In some ways, the Ninth Circuit’s recent decision in Skinner v. Northrop Grumman Retirement Plan B is a garden-variety example of a classic fact pattern: the terms of a summary plan description (“SPD”) promise better benefits than the plan document it summarizes, and participants sue for the difference. Skinner demands our attention, however, because it is the first decision by a federal court of appeals to interpret the Supreme Court’s most recent high-profile decision on ERISA remedies: CIGNA Corp. v. Amara.
The Ninth Circuit held that the terms of the more generous SPD were not enforceable under any of the theories advanced by the plaintiffs. But to understand Skinner’s significance, we must view it in context of the Supreme Court’s prior decisions. That means it’s time for a little ERISA 101.
Plaintiffs’ Theories Proposed in CIGNA Corp. v. Amara
ERISA imposes myriad obligations on plan sponsors and fiduciaries, but it rarely specifies a remedy for violations of those obligations. When no remedy is specified, participants may (and always do) seek the “other equitable relief” authorized under Section 502(a)(3). In broad terms, “equitable” relief is any form of relief other than damages under a contract. In the ERISA context, it means any relief other than payment of a benefit under the terms of the plan. Because of the catch-all nature of this provision, the federal courts have long wrestled with the question of precisely what “other equitable relief” means.
The Supreme Court has generated an impressive line of bewildering cases on the subject. As human-resources and benefits professionals know, these cases have sought answers to cutting-edge questions about benefit plans in hair-splitting contests about the equitable remedies that were available before the federal courts of law and equity were merged in 1938 (or, as Justice Scalia likes to say, “in the days of the divided bench”). These were—literally—cases about bags of gold and oxen. To call these decisions “abstruse,” “convoluted,” “opaque,” and “infuriating” would be both accurate and enjoyable, so let’s do so.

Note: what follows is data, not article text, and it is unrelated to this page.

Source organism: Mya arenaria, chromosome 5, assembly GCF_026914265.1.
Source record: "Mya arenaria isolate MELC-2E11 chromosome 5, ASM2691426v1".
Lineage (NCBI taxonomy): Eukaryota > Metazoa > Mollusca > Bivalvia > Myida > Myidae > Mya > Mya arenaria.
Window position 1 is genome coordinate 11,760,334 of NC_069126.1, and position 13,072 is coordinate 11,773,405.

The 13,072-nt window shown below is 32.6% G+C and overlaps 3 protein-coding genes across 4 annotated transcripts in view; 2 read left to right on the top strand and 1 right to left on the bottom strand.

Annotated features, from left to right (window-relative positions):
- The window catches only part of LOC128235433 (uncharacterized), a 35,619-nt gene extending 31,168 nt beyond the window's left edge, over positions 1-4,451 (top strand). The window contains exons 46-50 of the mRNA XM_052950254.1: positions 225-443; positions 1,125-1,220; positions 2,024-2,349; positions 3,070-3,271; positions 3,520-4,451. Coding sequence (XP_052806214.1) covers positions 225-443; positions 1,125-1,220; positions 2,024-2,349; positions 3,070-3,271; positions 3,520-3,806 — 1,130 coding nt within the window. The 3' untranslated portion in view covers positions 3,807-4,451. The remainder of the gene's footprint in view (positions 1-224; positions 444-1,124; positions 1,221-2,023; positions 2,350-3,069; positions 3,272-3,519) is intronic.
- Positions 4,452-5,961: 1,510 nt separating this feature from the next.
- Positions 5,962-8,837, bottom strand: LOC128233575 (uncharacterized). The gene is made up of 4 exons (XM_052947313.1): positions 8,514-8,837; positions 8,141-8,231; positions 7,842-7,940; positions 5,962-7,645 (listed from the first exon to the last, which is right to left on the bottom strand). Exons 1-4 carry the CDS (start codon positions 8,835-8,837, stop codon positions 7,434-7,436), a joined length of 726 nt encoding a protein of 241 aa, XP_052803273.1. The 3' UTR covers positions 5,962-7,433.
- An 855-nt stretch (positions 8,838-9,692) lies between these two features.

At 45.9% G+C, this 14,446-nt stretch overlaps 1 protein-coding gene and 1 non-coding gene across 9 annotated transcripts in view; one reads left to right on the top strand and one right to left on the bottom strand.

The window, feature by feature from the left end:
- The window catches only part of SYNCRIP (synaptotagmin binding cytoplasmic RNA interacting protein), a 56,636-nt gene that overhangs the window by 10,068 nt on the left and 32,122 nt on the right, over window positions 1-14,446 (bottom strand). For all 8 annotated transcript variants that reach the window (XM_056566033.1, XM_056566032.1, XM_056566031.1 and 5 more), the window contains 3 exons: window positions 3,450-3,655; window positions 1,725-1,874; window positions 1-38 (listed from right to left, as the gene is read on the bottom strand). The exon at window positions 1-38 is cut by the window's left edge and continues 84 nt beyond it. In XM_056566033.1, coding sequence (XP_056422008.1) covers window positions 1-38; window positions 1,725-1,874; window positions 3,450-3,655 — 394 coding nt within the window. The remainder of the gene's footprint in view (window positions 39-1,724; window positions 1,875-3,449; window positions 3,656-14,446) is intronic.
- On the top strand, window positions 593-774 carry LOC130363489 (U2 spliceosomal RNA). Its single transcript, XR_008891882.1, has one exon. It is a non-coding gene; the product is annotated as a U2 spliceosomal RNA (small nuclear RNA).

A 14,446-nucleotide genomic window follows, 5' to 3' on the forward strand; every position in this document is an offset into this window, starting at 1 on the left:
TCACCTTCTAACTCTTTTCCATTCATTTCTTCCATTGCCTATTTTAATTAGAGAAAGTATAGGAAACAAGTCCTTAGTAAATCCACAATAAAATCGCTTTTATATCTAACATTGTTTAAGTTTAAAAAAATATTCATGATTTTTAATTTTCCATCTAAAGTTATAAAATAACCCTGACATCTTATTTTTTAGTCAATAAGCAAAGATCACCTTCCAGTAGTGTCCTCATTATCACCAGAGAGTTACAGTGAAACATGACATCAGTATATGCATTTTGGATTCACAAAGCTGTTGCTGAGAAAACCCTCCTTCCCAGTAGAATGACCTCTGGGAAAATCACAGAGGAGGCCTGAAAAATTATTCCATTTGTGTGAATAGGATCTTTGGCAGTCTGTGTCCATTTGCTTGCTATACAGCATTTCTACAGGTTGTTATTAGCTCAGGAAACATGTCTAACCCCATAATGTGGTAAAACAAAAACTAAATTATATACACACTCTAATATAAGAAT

As we reported in our August 2011 article, the Supreme Court’s Amara decision foreclosed a favorite plaintiff’s tactic when it held that the terms of a plan’s SPD are not a part of the plan, and therefore cannot be enforced as if they were. This holding appeared to put to rest, once and for all, the long-standing debate among the federal courts as to whether the plan or the SPD should govern when the two documents differ and the terms of the SPD would provide a larger benefit.
Realizing at the last moment that they had almost blundered and created a bright-line rule, the Court hastened to speculate that other equitable remedies that it had previously suggested were not available might, in fact, be available after all. Hitting its stride, the Court went on to muse about whether plaintiffs in such hypothetical cases would have to prove causation, harm, and damages.
Specifically, the Court suggested that the following remedies might be available to participants under ERISA Section 502(a)(3) when the terms of an SPD describe more generous benefits than the terms of the plan:
- Estoppel (denying a plan sponsor the right to rely on the plan’s terms when it has made contrary representations to participants about their benefits);
- Reformation (revising the plan’s terms to conform to the terms of the defective SPD); and
- Surcharge (a form of monetary revenge against a trustee or other fiduciary for breaching its duty to the participant).
These are the three theories the Ninth Circuit considered—and rejected—in Skinner.
The Skinner Decision
The facts of the Skinner case can be summarized very simply: When the plaintiffs retired, the terms of their SPDs said they would receive larger benefits than the terms of the plan. After the plaintiffs received only the smaller benefits, they sued both the plan sponsor and the administrative committee (the “Committee”) that had prepared the SPD.
The plaintiffs argued that the court should enforce the terms of the SPD. In doing so, they initially relied on previous Ninth Circuit decisions holding that the SPD is a part of the plan and that it controls when the underlying plan document is less generous. Amara foreclosed this argument by expressly holding that the SPD is not a part of the plan and is therefore unenforceable.